Catherine Tate doesn't care whether you like her, she doesn't care whether you like her characters - she just wants to make you laugh.
On tour here in New Zealand for the first time, Tate is bringing her many memorable small-screen characters to the stage.
They include 'Lauren' the schoolgirl who never stops answering back, and 'Nan' who has seen absolutely everything but can't always remember.
She tells Afternoons' Jesse Mulligan the characters express her love for humankind, and she's not making fun of them.
"It's a celebration of everyone."
"I’m never making fun of Lauren … I think it’s important for young girls to be outspoken.
"I know she can go across the line a little bit but I always made a very conscious decision - that character never swears, she can speak French, she can quote sonnets, she knows her periodic table.
"She’s erudite, she can stand up for herself. I know she’s every teacher’s worst nightmare, but if you look down her list of characteristics I think there's things there that are very very valuable.
"I think they’re good for young girls to be that. Speak up."
Nan, too, is admirable.
"She’s actually fundamentally very good, she doesn’t learn her lesson and I think that’s why she’s funny, but I think it’s because at her core she’s actually … very open, she’s very inclusive.
"It’s just that she comes at it from an obscure angle."
Regardless, she says she doesn't care if people like them or not.
"I follow the school of comedy thought that I’m only asking people to laugh.
"Personally I don’t think comedy’s about people learning lessons or having epiphanies and becoming better people - I think people are funny because they’re funny.
"I’m not asking people to like my characters, I don’t care if people don’t like me or my characters, I care if they make people laugh.
"You can’t really laugh 'laugh' if you don’t really like."
She grew up watching a 'golden era' of comedy on TV, she says.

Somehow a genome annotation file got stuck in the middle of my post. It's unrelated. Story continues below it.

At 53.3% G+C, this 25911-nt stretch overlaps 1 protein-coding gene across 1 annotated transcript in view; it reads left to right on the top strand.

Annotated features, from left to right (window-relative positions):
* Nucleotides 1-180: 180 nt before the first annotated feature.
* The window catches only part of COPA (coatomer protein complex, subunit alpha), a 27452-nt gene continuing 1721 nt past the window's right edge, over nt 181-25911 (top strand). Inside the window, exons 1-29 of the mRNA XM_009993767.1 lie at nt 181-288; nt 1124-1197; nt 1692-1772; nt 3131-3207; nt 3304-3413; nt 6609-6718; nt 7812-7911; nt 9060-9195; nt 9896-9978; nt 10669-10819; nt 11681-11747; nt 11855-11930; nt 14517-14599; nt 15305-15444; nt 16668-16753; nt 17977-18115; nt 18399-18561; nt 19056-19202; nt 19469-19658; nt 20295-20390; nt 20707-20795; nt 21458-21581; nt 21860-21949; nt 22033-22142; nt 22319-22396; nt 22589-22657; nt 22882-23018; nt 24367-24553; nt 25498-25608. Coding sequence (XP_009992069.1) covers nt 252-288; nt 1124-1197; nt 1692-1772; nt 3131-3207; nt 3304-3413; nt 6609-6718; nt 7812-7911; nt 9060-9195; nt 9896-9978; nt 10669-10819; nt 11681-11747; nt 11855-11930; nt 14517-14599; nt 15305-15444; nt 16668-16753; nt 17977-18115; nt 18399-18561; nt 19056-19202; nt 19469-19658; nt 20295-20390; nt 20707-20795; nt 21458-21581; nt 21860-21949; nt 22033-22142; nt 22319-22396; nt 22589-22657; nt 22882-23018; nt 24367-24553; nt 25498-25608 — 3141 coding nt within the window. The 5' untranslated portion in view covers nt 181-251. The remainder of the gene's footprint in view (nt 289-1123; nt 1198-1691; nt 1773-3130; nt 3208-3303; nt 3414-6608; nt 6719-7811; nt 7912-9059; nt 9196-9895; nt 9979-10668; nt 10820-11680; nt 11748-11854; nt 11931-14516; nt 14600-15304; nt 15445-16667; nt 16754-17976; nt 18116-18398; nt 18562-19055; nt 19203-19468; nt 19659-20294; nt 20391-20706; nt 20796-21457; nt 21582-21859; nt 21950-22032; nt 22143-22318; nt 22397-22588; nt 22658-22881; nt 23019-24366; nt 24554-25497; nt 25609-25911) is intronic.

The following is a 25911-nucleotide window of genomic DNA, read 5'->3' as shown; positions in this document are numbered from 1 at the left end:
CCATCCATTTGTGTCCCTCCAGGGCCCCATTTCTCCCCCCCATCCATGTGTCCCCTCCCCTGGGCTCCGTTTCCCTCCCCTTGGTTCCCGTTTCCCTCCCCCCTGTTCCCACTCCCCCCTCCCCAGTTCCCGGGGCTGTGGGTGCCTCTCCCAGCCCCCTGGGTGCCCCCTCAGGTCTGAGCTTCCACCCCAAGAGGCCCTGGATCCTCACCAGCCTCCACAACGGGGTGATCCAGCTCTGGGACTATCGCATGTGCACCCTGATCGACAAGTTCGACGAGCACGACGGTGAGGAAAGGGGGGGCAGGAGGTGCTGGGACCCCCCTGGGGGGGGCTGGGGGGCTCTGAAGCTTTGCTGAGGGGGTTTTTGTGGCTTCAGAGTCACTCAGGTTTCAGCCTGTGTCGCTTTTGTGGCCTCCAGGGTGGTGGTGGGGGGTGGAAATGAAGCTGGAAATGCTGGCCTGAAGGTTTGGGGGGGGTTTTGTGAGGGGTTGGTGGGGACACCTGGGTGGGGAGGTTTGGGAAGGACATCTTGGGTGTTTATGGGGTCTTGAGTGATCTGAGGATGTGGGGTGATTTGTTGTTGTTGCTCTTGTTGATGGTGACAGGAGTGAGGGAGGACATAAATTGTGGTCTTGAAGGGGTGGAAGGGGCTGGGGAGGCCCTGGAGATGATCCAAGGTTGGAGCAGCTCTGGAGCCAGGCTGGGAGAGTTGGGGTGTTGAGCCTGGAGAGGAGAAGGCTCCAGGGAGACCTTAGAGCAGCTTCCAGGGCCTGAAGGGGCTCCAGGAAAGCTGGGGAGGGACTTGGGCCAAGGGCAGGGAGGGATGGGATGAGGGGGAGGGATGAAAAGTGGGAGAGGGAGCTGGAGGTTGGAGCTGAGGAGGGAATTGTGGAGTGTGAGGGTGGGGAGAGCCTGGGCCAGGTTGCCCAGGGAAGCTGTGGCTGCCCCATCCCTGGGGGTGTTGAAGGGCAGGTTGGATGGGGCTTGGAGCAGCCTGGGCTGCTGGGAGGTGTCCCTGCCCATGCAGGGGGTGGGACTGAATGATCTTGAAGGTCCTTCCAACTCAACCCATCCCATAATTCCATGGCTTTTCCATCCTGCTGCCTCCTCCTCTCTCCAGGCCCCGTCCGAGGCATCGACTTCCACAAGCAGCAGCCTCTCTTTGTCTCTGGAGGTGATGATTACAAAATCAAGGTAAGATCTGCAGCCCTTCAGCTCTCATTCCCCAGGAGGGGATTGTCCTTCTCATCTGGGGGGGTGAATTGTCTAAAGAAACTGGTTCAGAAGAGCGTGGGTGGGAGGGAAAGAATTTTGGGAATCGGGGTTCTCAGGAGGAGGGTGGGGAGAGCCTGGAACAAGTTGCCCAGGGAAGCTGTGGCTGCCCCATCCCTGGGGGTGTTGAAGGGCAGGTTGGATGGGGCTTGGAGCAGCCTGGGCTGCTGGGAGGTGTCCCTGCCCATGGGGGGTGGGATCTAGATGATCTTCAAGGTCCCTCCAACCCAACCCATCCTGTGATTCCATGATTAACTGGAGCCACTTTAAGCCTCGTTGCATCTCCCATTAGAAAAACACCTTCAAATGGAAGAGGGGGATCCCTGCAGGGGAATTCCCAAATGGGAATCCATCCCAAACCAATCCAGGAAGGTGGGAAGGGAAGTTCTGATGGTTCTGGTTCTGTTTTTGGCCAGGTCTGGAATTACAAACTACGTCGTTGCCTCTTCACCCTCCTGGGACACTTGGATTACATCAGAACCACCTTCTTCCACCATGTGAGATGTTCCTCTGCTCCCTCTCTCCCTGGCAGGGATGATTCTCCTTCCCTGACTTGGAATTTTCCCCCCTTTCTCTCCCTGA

"Morcambe and Wise; and the Two Ronnies; and Victoria Wood - Wood and Walters; French and Saunders.
"There was a brilliant sketch show called Three of a Kind and it was Lenny Henry, Tracey Ullman and then a guy that I don’t know what happened to him, he’s called David Copperfield."
One of the great gifts showbusiness has given her has been a friendship with Dawn French, she says.
"Just before my show came out I got a job .. with Dawn French.
"I was bowled over by it because she's an absolute hero of mine, and we've become friends."
Ben Elton coming to one of her shows in Perth once similarly knocked her over.
"Ben Elton was absolutely at the cutting edge of it… he used to wear a sparkly jacket, that was his thing and he’d go on stage, on TV live smoking a cigarette … and I remember he used to call Mrs Thatcher ‘Mrs Thatch’.
"It was such a stupid thing, a small thing, but as a kid you’d go ‘oh my god he’s just called her Mrs Thatch’ and it was so irreverent."
Things are a bit different now, though.
"You have to be careful treading the line now, but you can’t go too far behind the line. You don’t want to vault over the line and shock people for the sake of it, that's never been my thing.
"The difference between now and when I started is there was no Twitter, there was no social media kind of thing, there wasn’t this thought police and wanting to be intentionally offended.
"There is … willful misinterpreting things, there can be a wave of ‘I’m just professionally outraged’.
"You can find whatever your agenda is in anything that you’re looking at and I think that some parts of the internet highlight that."
Although times have changed a bit, and it's some time since she put the TV show to bed, she says it wasn't very hard to turn the small-screen show to a live one.
“Actually, it’s very liberating really. There were things like for example the excerpt that you played … the Northern Irish mum who’s really, really proud that she’s got a gay son - that was a filmed piece in the show, we didn’t ever do that live.
"My writing partner In the UK Brett Goldstein [that insisted on making it live] … I was really reticent about doing it live but it’s one of my favourite parts of the show now, partly because it changes every night because we rely on people from the audience.
"You just have to put it through a different lens, and everything’s possible on stage and it’s really exciting.
Of course, it's not just Catherine on stage - with her will be Niky Wardley who appeared on the original show, plus David O'Reilly and Alex Carter.
With shows selling out, she's just announced two new ones.
"Thank you New Zealand for coming out and buying tickets; and come and see it, we’ll make you laugh, honestly."
The Catherine Tate Show - Live is at the Bruce Mason Centre, Auckland on Wednesday 28 and Thursday 29; the Opera House in Wellington Friday 30 November; the Regent on Broadway, Palmerston North on Saturday 1 December; Isaac Theatre Royal in Christchurch Wednesday December 3, Wellington's Opera House again on Thursday 6 December; Spark Arena in Auckland on Saturday 8 December.